How to Be a Movie Critic

When I was a kid there was a television show called At the Movies with Siskel & Ebert. For those of you too young to know this show, it starred Gene Siskel, a movie critic from the Chicago Tribune, and Roger Ebert, a movie critic from the Chicago Sun-Times. The show took place in a movie theater, and both men gave their thoughts on the recent films that were out, summarizing their opinions with a simple thumbs up or thumbs down. “Two thumbs up!” was once considered a rousing and valuable endorsement.

As a kid, I enjoyed that show because viewers got to see clips from the films that weren’t always part of the trailers. I also liked watching Siskel and Ebert bicker. For what it’s worth, when I got older, I thought Siskel was the better reviewer, but Ebert was the better writer. Despite all that, I never imagined myself as someone who would end up reviewing movies or criticizing films. But in the age of the internet, a lot of opportunities opened up to people like me, and while I never aspired to become a film critic, I figured I would try it out since someone was asking me to do it.

As it turns out, having an opinion is not difficult. But is that all people want from a movie reviewer? One of my first challenges was to decide what kind of movie reviewer I was going to be. Was I going to be the kind of movie critic that expressed opinions solely through my own lens or would I try to be more objective? I felt that there were enough critics out there who wrote subjectively already – even Ebert would sometimes get lost in his own opinion, and his reviews suffered for it. Instead, I tried to consider target audiences and how they might appreciate a particular film. This approach got me through a lot of Happy Madison films. I didn’t want to be another disconnected “professional” who shredded a film that viewers loved and rewarded with high box office returns.

And yet, some, if not many, of my reviews go against the popular view, which has me questioning my role as a movie reviewer. While I try to be objective, I obviously can’t represent every audience member. So should I just give it up and trash movies I don’t like? That doesn’t sit well with me either, but I’m having trouble finding the middle ground.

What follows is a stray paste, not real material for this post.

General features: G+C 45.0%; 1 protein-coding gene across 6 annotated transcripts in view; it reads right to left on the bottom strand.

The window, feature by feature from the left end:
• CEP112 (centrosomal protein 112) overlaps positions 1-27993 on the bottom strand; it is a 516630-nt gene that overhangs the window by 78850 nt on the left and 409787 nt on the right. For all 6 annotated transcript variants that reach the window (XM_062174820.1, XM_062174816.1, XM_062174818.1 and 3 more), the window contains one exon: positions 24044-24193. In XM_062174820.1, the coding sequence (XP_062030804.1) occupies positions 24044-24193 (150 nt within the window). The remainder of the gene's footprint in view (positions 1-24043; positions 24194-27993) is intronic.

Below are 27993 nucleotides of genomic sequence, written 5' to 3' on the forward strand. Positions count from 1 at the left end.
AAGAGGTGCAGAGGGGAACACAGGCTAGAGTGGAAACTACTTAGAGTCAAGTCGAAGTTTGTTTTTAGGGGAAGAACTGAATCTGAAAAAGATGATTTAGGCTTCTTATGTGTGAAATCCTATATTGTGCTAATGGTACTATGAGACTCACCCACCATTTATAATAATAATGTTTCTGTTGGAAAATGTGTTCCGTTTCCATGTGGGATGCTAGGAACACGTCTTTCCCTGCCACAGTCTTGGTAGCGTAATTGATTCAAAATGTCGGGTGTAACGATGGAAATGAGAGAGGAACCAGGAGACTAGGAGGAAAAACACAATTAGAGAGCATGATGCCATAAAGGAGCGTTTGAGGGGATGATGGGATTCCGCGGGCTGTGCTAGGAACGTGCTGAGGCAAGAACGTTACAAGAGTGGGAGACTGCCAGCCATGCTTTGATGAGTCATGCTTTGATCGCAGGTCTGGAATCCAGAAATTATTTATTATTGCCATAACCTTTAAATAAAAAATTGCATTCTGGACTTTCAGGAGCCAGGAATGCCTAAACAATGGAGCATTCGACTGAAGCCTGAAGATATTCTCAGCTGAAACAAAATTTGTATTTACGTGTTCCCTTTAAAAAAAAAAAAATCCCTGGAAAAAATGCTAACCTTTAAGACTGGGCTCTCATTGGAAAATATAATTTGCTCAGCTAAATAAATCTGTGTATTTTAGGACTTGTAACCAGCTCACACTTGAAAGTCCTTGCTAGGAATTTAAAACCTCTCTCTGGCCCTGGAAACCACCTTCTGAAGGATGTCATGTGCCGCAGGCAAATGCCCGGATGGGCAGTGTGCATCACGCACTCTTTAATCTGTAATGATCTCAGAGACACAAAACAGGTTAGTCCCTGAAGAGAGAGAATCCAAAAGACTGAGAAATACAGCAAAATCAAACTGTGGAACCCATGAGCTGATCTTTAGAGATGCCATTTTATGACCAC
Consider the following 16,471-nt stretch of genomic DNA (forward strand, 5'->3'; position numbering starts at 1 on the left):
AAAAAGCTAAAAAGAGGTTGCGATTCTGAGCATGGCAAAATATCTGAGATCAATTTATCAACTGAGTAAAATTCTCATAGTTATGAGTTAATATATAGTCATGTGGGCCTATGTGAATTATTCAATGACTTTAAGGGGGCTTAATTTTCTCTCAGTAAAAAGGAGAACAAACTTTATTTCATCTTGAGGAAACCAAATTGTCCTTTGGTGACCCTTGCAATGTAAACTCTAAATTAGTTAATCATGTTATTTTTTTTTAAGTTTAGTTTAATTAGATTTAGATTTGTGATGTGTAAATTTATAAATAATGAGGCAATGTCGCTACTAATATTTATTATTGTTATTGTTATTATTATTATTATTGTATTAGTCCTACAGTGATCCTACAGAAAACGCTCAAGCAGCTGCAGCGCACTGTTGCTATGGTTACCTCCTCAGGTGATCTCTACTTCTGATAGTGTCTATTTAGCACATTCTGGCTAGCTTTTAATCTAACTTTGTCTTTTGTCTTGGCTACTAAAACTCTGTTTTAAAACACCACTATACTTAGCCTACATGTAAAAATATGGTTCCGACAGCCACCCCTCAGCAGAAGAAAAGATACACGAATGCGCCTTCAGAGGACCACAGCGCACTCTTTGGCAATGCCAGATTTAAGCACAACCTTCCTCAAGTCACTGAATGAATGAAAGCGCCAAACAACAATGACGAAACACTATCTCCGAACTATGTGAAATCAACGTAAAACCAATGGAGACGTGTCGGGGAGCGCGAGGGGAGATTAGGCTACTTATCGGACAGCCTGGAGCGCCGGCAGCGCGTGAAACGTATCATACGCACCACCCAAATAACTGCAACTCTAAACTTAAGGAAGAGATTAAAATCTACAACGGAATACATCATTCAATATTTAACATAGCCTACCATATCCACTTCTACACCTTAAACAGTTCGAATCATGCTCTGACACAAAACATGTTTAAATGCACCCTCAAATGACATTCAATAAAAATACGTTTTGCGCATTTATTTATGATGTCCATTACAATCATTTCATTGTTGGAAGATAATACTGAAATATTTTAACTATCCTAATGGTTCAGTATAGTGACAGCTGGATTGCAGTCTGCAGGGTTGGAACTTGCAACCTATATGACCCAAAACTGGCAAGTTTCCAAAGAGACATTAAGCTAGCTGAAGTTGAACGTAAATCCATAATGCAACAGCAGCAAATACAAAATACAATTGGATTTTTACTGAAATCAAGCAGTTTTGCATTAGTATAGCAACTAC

Recently, I wrote a review of Suicide Squad, which I only found so-so. I had a little back and forth on Facebook about my opinion when I revealed that I was not a “big comic book fan”. It seemed as though some readers expected only comic book fans to give fair reviews. This surprised me because a movie adaptation is a movie first and foremost. Therefore, it should be reviewed as such and by those standards. Adherence to the source material is a close secondary concern, but it should still be second.

Still, the exchange did get me reflecting on what it means to be a movie critic and how to do it and what qualifies a person to be one. I was far from being a Gene Siskel or a Roger Ebert. In fact, I would constantly marvel at the encyclopedic knowledge a lot of entertainment reporters had about film and filmmakers whenever I engaged them at junkets or press screenings. I felt a little inadequate in those moments, knowing that I wouldn’t be able to give the same deep analysis those reviewers could with their wealth of knowledge and decades of experience.

I resigned myself to just doing my best and providing the insights I could. But if I’m being on honest, there are films that stump me. By that I mean that I sometimes have no idea how to review particular films. Borgman was probably the hardest film for me to review, and I had to spend a lot of time reflecting on the film to not only understand my own feelings about it, but also how the average moviegoer might perceive it. In the end, I think I wrote something passable, but I have to wonder how a more experienced reviewer would have handled it.

Ultimately, I don’t really know how to be a movie critic. I just write what I think is appropriate and try to give interested readers the information they’re looking for. And the best advice I can give readers is also cliché advice: Find a reviewer or reviewers that share your tastes and stick with them.

I’ll always be grateful to those of you who have stuck with me.